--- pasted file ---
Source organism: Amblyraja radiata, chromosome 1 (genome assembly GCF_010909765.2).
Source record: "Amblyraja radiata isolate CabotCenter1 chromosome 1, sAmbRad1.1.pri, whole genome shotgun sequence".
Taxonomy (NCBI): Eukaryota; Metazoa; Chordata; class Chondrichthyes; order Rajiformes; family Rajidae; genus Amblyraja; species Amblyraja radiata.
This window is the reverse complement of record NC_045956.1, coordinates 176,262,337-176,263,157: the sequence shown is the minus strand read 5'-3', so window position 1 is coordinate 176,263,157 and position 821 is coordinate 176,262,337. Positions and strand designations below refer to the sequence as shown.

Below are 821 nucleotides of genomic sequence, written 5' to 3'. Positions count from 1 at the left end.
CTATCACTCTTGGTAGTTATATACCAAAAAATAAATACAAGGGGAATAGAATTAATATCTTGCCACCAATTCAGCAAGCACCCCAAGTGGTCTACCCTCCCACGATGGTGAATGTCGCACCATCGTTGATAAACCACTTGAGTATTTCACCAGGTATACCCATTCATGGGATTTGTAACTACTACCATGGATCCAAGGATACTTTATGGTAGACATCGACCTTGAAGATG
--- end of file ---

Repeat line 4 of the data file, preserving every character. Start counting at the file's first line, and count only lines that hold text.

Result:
This window is the reverse complement of record NC_045956.1, coordinates 176,262,337-176,263,157: the sequence shown is the minus strand read 5'-3', so window position 1 is coordinate 176,263,157 and position 821 is coordinate 176,262,337. Positions and strand designations below refer to the sequence as shown.